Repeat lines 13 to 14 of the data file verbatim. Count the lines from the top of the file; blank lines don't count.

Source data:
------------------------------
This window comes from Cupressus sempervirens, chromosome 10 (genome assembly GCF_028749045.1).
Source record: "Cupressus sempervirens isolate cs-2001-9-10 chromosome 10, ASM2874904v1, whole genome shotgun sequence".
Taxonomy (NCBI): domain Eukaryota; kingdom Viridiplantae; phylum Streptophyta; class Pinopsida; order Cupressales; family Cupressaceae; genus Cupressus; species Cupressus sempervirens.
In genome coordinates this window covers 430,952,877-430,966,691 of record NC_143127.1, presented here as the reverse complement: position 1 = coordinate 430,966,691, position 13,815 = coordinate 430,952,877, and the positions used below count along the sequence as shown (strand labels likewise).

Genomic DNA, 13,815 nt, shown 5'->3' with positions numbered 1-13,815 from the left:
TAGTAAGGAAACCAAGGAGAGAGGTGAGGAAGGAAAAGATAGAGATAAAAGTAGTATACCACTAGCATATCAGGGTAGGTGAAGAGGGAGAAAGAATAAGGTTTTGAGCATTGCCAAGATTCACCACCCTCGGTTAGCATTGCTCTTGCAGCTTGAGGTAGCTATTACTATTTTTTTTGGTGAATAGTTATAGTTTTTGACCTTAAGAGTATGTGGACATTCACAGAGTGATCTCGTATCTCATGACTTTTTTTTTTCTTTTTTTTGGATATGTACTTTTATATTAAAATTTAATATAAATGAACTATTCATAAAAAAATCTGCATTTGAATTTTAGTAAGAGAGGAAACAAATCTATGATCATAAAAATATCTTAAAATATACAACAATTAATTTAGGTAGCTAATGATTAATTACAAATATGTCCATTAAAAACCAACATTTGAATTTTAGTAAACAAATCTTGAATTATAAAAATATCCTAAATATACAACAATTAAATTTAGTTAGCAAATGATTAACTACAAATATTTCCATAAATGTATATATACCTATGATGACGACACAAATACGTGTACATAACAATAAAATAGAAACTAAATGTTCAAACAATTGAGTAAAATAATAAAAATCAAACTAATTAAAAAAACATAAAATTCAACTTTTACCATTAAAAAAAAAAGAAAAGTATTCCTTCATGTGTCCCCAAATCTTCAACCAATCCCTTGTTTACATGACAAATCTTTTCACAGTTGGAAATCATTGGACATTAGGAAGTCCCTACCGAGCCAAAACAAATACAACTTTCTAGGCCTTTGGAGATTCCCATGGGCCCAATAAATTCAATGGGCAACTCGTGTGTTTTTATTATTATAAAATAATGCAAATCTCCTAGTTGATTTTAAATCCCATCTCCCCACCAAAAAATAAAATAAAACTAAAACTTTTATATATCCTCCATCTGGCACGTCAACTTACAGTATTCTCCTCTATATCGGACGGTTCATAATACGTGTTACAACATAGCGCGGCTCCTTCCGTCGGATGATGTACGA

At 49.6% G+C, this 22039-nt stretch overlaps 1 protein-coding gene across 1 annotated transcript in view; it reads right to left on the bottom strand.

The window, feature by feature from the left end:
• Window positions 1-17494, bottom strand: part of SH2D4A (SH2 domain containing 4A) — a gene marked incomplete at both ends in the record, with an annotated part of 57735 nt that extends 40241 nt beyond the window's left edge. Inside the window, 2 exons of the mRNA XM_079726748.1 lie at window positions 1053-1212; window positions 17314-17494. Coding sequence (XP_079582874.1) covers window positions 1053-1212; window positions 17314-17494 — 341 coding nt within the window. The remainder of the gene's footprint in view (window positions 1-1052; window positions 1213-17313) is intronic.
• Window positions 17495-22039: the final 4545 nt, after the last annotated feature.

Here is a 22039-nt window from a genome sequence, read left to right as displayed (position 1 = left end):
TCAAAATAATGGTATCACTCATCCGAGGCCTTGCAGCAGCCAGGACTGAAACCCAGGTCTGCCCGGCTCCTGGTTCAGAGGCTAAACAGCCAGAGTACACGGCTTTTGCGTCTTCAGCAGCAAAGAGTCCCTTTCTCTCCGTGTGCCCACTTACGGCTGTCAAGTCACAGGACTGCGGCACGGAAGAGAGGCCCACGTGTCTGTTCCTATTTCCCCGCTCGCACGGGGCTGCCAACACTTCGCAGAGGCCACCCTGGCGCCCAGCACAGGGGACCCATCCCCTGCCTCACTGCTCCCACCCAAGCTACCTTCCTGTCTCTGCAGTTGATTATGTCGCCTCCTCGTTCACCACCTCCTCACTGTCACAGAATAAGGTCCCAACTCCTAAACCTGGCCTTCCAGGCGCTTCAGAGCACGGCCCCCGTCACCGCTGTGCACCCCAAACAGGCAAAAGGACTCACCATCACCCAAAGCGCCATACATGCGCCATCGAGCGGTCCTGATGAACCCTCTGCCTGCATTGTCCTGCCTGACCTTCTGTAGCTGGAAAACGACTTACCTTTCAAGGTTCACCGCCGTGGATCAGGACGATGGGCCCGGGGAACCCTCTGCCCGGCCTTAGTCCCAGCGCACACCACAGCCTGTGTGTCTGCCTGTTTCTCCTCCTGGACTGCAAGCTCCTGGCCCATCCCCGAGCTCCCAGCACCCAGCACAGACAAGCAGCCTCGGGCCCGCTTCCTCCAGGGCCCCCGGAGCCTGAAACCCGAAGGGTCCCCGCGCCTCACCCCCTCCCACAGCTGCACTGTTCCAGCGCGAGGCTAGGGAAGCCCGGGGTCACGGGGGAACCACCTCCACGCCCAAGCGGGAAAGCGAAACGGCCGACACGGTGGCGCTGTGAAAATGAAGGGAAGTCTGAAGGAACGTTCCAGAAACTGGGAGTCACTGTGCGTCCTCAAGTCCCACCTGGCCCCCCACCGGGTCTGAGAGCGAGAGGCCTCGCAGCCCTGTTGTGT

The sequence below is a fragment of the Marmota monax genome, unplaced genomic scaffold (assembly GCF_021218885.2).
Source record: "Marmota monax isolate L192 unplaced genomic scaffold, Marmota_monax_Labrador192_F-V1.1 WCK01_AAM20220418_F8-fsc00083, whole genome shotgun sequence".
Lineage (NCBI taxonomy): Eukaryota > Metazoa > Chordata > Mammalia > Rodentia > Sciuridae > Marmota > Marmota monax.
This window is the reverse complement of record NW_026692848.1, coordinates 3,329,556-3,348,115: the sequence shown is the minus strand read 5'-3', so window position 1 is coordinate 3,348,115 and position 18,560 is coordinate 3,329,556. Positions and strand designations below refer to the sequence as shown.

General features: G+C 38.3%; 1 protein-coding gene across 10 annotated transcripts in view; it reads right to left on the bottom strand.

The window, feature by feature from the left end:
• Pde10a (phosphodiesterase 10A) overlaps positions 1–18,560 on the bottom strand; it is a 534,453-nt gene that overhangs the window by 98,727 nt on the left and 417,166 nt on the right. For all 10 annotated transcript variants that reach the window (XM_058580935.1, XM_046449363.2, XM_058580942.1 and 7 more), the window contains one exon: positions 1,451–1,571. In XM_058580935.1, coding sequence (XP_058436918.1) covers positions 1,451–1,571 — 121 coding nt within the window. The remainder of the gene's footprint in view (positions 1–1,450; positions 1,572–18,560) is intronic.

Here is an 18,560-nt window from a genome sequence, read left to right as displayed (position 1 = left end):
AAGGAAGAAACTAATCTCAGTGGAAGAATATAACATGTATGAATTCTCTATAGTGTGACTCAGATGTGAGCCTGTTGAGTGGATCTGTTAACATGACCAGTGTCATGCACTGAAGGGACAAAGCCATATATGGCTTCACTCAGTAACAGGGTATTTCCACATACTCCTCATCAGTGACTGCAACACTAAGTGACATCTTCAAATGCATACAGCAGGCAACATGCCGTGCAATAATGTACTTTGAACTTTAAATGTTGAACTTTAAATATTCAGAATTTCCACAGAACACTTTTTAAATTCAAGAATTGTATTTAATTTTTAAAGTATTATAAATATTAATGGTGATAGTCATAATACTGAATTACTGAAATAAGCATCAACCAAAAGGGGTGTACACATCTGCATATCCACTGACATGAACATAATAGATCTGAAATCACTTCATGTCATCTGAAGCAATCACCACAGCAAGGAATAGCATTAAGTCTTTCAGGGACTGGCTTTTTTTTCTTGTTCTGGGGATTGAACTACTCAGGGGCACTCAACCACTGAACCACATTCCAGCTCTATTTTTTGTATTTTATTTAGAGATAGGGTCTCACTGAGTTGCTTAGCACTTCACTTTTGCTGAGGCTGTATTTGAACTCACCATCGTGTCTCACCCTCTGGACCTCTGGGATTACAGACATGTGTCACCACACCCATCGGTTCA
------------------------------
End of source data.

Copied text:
The sequence below is a fragment of the Marmota monax genome, unplaced genomic scaffold (assembly GCF_021218885.2).
Source record: "Marmota monax isolate L192 unplaced genomic scaffold, Marmota_monax_Labrador192_F-V1.1 WCK01_AAM20220418_F8-fsc00083, whole genome shotgun sequence".